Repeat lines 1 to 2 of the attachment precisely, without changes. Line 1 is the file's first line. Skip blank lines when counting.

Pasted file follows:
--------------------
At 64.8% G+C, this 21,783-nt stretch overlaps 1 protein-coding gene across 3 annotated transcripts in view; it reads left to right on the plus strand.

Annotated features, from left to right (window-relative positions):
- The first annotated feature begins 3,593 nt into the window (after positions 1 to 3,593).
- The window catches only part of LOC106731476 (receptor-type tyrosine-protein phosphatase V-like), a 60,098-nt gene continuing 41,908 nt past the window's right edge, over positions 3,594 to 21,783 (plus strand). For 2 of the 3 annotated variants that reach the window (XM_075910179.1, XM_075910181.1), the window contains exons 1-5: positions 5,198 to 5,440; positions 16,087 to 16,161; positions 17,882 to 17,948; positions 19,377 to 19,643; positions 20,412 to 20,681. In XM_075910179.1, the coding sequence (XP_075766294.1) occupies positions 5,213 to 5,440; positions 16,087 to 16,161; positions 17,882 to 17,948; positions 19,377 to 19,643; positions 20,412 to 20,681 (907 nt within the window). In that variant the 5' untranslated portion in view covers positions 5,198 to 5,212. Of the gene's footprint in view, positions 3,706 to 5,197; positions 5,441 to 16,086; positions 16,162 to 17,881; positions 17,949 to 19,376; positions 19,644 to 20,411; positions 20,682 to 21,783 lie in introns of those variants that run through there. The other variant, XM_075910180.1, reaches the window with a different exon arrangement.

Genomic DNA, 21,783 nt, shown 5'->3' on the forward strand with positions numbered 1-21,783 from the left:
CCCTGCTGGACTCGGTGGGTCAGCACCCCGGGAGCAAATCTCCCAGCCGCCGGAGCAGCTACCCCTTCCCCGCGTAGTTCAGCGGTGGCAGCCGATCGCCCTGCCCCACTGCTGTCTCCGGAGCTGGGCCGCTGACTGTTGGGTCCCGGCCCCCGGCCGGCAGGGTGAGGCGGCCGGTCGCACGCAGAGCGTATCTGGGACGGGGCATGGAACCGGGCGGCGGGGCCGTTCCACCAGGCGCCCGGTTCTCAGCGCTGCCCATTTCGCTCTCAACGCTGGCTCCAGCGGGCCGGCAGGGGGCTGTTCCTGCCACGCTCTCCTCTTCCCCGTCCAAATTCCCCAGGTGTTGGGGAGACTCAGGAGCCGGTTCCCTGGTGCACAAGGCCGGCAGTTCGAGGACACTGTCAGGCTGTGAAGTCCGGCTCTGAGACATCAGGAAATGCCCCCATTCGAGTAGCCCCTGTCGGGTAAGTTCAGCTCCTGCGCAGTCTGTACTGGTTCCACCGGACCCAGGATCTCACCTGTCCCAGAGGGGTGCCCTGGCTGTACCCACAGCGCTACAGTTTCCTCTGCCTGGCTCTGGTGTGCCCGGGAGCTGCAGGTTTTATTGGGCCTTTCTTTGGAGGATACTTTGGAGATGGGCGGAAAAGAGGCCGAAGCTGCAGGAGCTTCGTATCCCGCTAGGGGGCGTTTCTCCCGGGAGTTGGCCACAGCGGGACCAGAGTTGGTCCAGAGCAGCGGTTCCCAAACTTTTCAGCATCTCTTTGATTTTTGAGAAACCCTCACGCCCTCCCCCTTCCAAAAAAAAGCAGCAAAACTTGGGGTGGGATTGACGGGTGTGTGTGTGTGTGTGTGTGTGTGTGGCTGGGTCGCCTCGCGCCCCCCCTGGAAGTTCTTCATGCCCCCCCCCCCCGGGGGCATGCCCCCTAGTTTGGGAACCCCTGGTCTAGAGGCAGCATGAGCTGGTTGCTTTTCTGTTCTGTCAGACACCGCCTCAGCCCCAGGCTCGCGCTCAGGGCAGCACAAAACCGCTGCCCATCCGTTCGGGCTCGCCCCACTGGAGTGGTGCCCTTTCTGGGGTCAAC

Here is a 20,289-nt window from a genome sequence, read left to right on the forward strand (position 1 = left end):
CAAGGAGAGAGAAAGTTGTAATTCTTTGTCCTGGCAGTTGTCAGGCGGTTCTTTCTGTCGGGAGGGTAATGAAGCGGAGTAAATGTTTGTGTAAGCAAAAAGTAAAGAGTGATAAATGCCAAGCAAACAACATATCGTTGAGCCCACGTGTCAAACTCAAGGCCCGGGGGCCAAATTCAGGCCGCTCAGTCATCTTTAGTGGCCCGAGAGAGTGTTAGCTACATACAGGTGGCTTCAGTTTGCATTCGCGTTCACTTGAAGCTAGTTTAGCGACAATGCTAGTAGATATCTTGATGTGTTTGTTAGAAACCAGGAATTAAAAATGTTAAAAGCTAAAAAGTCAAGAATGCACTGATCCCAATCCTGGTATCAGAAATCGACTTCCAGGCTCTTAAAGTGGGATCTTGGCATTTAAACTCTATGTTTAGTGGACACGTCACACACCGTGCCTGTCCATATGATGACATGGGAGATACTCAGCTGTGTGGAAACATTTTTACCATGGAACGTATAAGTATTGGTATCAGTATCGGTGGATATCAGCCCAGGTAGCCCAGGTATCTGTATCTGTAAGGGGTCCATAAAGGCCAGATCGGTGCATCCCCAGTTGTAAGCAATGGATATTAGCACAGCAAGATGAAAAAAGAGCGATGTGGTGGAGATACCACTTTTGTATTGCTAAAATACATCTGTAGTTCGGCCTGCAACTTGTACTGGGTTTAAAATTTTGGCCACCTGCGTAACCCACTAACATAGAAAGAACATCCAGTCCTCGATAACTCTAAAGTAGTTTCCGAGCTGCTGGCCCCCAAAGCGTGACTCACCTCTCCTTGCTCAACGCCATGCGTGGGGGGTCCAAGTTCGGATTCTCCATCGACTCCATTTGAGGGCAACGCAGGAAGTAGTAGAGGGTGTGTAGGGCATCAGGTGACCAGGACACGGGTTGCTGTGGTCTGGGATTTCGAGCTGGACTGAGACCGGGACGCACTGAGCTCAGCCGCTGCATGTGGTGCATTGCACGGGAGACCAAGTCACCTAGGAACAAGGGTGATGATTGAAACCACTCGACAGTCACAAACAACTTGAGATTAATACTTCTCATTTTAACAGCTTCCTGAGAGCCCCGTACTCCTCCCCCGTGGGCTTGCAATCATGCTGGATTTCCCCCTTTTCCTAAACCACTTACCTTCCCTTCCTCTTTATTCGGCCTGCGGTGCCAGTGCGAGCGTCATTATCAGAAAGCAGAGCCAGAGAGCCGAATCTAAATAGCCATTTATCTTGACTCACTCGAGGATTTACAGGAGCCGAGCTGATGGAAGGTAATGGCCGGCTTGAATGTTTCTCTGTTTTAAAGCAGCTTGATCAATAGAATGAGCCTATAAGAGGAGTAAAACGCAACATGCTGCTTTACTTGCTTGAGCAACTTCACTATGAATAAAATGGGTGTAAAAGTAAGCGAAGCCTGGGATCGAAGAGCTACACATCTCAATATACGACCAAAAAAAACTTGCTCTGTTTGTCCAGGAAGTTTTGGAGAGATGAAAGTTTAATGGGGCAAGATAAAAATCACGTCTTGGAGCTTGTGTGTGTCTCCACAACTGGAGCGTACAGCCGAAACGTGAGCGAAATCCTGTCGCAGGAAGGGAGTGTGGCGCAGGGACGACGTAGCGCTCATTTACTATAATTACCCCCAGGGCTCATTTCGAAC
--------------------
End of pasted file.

At 64.8% G+C, this 21,783-nt stretch overlaps 1 protein-coding gene across 3 annotated transcripts in view; it reads left to right on the plus strand.

Annotated features, from left to right (window-relative positions):